Did a civil war just begin in the US?

Dan Denning

There’s no way around it so let’s get straight into it. In today’s letter, we have to deal with what the US Federal Reserve did and said yesterday. Let’s begin with the end in mind and conclude the following: the endgame has begun… but it could be a long time coming.

If you’re looking for a Hollywood-style ending to seven years of debt and failed policy, you may get it. But it will be from a financial accident/calamity that almost no one sees coming until it’s too late. If the Fed has anything to say about it, interest rates will remain low for a long time – in which case, stock and bond prices might stay high a while longer.

Speaking of stock and bond prices, the S&P 500 was up just over 1% on the Fed’s decision to stand pat. Commodities were up. Bond yields in New Zealand and Australia fell (and prices rose). And the US dollar was down across the board, with gold up over five dollars to $1,332/ounce. But let’s look closer at the Fed and the US dollar… and the prospect of a civil war in US monetary policy.

The Capitol vs the Districts

Is the Fed becoming a parody of The Hunger Games? There are 13 “districts” in The Hunger Games. And of course, all of them are dominated by the Capitol – where all the elites, central planners, and decision makers live and prosper. Where’s the parallel?

Well, the Federal Reserve System is divided into 12 regions. The Federal Open Market Committee (FOMC), the group that sets target US interest rates, is made up of 12 voting members. Seven are members of the Fed’s board in Washington (the Capitol). The president of the New York Fed is a permanent voting member, because Wall Street banks essentially own the Fed. And then three votes are rotated among the regional Fed presidents.

cac2209g1Source: US Federal Reserve

The Fed’s vote to do nothing yesterday was not unanimous. It was 7-3. It was the largest number of dissenting votes since December of 2014, according to The Wall Street Journal. The dissenting votes came from Esther George (president of the Kansas City Fed), Loretta Meester (president of the Cleveland Fed), and Eric Rosengren (president of the Boston Fed).

You had two Midwestern Fed presidents voting for a rate hike, and then Boston. The rest of the voting members are in Janet Yellen’s camp. But it’s an interesting divided and one worth studying. Yellen disavowed any political motive in keeping rates low before the US election. But do you think it’s possible there’s dissension in the banking ranks at the Fed? That the interests of the Capitol and the Districts are beginning to diverge?

If it’s just a difference over when and how quickly US interest rates should be hiked, it’s a non-story. But if it’s the beginning of a deeper division over the effectiveness of monetary policy itself, it’s well worth watching. What’s good for the bankers in New York and the politicians in the Capitol may not be good for the rest of the Districts.

And please do keep in mind the US is due a recession and just might get it. The U-6 rate – the broadest measure of US unemployment which includes those who’ve dropped out of the official workforce because they can’t find jobs – was 9.7% in August (nearly twice the “official” rate of 4.9%).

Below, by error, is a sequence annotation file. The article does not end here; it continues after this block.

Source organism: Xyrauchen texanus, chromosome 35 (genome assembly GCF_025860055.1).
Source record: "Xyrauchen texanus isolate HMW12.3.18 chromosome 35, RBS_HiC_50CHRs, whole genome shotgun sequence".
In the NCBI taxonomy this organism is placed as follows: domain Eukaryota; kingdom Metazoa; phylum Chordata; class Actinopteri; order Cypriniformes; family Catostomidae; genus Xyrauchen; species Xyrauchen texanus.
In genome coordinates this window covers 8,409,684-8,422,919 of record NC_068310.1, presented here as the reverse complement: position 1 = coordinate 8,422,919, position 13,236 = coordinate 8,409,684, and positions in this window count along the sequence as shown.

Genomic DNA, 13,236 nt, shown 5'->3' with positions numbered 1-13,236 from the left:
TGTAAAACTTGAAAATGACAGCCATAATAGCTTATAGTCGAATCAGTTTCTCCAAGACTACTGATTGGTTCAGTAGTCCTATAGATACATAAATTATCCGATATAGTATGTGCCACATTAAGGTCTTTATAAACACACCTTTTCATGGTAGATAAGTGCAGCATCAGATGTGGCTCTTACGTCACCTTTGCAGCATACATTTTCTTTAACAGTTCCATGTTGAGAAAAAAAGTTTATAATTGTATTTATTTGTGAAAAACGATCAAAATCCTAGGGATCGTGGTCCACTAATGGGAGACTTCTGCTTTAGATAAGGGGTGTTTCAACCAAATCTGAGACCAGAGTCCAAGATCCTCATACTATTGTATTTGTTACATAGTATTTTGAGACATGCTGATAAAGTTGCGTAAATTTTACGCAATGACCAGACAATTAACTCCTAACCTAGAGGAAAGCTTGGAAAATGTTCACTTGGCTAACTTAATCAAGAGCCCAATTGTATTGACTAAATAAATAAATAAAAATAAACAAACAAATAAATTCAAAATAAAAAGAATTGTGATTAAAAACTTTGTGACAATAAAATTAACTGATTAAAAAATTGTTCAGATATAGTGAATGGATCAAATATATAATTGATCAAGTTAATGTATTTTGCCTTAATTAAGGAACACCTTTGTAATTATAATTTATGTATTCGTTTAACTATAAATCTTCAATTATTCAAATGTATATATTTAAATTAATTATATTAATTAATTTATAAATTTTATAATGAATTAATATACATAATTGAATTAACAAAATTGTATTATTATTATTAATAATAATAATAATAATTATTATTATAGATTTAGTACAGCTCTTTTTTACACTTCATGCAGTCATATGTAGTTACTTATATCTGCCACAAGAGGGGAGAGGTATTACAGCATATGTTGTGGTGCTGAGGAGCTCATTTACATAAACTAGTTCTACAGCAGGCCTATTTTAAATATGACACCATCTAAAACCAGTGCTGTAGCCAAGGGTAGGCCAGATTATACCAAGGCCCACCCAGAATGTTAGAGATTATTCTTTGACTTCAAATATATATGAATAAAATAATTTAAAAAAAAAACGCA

Decline and fall of a world reserve currency

Source: St Louis Federal Reserve Bank

The Fed said the US economy is balanced between two outcomes, growth on one hand and inflation below the target rate on the other hand. It hopes that employment will tick up between now and December. It expects to raise US rates two times in the next 12 months. That’s down from three times, mentioned at the last meeting.

But what would the chart above say, if it had autonomous intelligence and could speak? It might say that since the mid-1970s, there’s been a recession almost every eight years in America (the grey column on the chart). The exceptional period was between the early 1990s and the early 2000s, when low rates and the dot.com boom prevailed.

The chart might also confess that the long-term decline of the US dollar – its terminal decline as the world’s reserve currency – began in 1985 with the Plaza Accord. The admission of China to the World Trade Organisation (WTO) in December of 2001 marked a high in a dollar rally that began in 1995.

And now? The Bernanke Fed ignited a dollar rally – and a rally in dollar-denominated financial asset prices – in 2003 when the era of QE began. The chart, in its quiet moments of anxiety, whispers that the next stage of decline in the greenback will be accompanied by a loss of confidence. And then a recession, a falling dollar (rising gold price), and (perhaps) the dreaded Sovereign Debt Depression.

Is confidence such a fragile thing? It is. But confidence in what?

Confidence in the Fed itself as an institution fit for purpose in the modern world. Confidence in the Fed’s unanimity. Confidence in its competence. Confidence in its effectiveness.

For now, the Fed (and central banks in general) retains the illusion of authority over the economic cycle. That’s a big fat myth, of course. The Bank of Japan is Exhibit A in the case against a central bank’s ability to create growth. But the BoJ’s policy history (and future) also provides evidence of how long a central bank can prevent an inevitable crisis if it really wants to. More on that tomorrow.

Category: Economics

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